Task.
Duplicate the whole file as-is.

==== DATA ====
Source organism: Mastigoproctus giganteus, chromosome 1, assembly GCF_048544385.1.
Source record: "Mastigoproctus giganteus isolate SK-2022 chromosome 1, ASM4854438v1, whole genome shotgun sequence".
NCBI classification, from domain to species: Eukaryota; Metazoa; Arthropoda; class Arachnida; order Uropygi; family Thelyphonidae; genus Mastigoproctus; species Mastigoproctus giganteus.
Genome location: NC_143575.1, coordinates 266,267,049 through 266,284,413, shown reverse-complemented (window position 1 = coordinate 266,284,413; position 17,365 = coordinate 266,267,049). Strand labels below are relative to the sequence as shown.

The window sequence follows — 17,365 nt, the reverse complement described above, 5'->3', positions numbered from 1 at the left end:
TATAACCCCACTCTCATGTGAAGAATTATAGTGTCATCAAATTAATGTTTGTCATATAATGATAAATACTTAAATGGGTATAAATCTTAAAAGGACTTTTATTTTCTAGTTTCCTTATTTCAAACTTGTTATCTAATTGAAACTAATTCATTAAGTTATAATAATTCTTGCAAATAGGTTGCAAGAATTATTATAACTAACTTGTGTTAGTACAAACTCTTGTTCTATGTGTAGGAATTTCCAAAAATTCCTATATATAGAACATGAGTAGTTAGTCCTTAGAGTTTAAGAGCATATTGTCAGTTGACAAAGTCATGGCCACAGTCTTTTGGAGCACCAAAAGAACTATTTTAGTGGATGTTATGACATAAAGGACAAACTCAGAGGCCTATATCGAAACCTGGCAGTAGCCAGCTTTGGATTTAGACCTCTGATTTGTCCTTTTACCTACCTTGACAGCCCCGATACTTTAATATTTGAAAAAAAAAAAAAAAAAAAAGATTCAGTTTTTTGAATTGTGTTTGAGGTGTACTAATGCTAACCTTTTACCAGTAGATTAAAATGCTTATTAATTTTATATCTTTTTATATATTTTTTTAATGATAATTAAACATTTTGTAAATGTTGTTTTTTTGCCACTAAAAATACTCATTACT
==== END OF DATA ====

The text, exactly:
Source organism: Mastigoproctus giganteus, chromosome 1, assembly GCF_048544385.1.
Source record: "Mastigoproctus giganteus isolate SK-2022 chromosome 1, ASM4854438v1, whole genome shotgun sequence".
NCBI classification, from domain to species: Eukaryota; Metazoa; Arthropoda; class Arachnida; order Uropygi; family Thelyphonidae; genus Mastigoproctus; species Mastigoproctus giganteus.
Genome location: NC_143575.1, coordinates 266,267,049 through 266,284,413, shown reverse-complemented (window position 1 = coordinate 266,284,413; position 17,365 = coordinate 266,267,049). Strand labels below are relative to the sequence as shown.

The window sequence follows — 17,365 nt, the reverse complement described above, 5'->3', positions numbered from 1 at the left end:
TATAACCCCACTCTCATGTGAAGAATTATAGTGTCATCAAATTAATGTTTGTCATATAATGATAAATACTTAAATGGGTATAAATCTTAAAAGGACTTTTATTTTCTAGTTTCCTTATTTCAAACTTGTTATCTAATTGAAACTAATTCATTAAGTTATAATAATTCTTGCAAATAGGTTGCAAGAATTATTATAACTAACTTGTGTTAGTACAAACTCTTGTTCTATGTGTAGGAATTTCCAAAAATTCCTATATATAGAACATGAGTAGTTAGTCCTTAGAGTTTAAGAGCATATTGTCAGTTGACAAAGTCATGGCCACAGTCTTTTGGAGCACCAAAAGAACTATTTTAGTGGATGTTATGACATAAAGGACAAACTCAGAGGCCTATATCGAAACCTGGCAGTAGCCAGCTTTGGATTTAGACCTCTGATTTGTCCTTTTACCTACCTTGACAGCCCCGATACTTTAATATTTGAAAAAAAAAAAAAAAAAAAAGATTCAGTTTTTTGAATTGTGTTTGAGGTGTACTAATGCTAACCTTTTACCAGTAGATTAAAATGCTTATTAATTTTATATCTTTTTATATATTTTTTTAATGATAATTAAACATTTTGTAAATGTTGTTTTTTTGCCACTAAAAATACTCATTACT